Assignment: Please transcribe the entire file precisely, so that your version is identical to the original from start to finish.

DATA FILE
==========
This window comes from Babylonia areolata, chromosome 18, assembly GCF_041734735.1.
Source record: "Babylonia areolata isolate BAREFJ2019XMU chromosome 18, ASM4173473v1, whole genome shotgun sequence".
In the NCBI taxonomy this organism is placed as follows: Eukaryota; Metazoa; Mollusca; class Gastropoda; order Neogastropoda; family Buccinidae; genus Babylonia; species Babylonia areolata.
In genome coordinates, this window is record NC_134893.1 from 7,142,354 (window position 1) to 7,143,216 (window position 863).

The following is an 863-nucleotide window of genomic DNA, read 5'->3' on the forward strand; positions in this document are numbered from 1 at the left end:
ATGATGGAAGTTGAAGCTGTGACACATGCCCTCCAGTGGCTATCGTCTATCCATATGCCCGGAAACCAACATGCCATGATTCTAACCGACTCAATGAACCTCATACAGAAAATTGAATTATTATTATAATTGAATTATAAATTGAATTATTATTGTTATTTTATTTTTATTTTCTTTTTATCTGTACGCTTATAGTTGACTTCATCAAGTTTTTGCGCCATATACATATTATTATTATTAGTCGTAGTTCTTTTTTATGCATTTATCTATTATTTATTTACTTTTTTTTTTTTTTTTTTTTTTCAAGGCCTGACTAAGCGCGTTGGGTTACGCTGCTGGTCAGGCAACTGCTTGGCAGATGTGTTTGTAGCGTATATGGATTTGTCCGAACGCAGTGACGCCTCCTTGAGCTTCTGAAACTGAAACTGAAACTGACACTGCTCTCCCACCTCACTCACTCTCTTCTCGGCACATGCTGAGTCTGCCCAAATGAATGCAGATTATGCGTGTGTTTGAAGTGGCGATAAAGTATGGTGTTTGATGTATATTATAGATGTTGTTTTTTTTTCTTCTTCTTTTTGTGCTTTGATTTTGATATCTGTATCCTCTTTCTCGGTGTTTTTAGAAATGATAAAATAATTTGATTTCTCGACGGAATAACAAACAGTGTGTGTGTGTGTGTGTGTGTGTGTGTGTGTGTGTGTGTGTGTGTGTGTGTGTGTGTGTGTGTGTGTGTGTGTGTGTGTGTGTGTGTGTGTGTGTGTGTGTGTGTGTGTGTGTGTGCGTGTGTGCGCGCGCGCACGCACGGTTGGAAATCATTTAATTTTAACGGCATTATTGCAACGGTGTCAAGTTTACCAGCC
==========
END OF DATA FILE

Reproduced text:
This window comes from Babylonia areolata, chromosome 18, assembly GCF_041734735.1.
Source record: "Babylonia areolata isolate BAREFJ2019XMU chromosome 18, ASM4173473v1, whole genome shotgun sequence".
In the NCBI taxonomy this organism is placed as follows: Eukaryota; Metazoa; Mollusca; class Gastropoda; order Neogastropoda; family Buccinidae; genus Babylonia; species Babylonia areolata.
In genome coordinates, this window is record NC_134893.1 from 7,142,354 (window position 1) to 7,143,216 (window position 863).

The following is an 863-nucleotide window of genomic DNA, read 5'->3' on the forward strand; positions in this document are numbered from 1 at the left end:
ATGATGGAAGTTGAAGCTGTGACACATGCCCTCCAGTGGCTATCGTCTATCCATATGCCCGGAAACCAACATGCCATGATTCTAACCGACTCAATGAACCTCATACAGAAAATTGAATTATTATTATAATTGAATTATAAATTGAATTATTATTGTTATTTTATTTTTATTTTCTTTTTATCTGTACGCTTATAGTTGACTTCATCAAGTTTTTGCGCCATATACATATTATTATTATTAGTCGTAGTTCTTTTTTATGCATTTATCTATTATTTATTTACTTTTTTTTTTTTTTTTTTTTTTCAAGGCCTGACTAAGCGCGTTGGGTTACGCTGCTGGTCAGGCAACTGCTTGGCAGATGTGTTTGTAGCGTATATGGATTTGTCCGAACGCAGTGACGCCTCCTTGAGCTTCTGAAACTGAAACTGAAACTGACACTGCTCTCCCACCTCACTCACTCTCTTCTCGGCACATGCTGAGTCTGCCCAAATGAATGCAGATTATGCGTGTGTTTGAAGTGGCGATAAAGTATGGTGTTTGATGTATATTATAGATGTTGTTTTTTTTTCTTCTTCTTTTTGTGCTTTGATTTTGATATCTGTATCCTCTTTCTCGGTGTTTTTAGAAATGATAAAATAATTTGATTTCTCGACGGAATAACAAACAGTGTGTGTGTGTGTGTGTGTGTGTGTGTGTGTGTGTGTGTGTGTGTGTGTGTGTGTGTGTGTGTGTGTGTGTGTGTGTGTGTGTGTGTGTGTGTGTGTGTGTGTGTGTGTGTGTGTGCGTGTGTGCGCGCGCGCACGCACGGTTGGAAATCATTTAATTTTAACGGCATTATTGCAACGGTGTCAAGTTTACCAGCC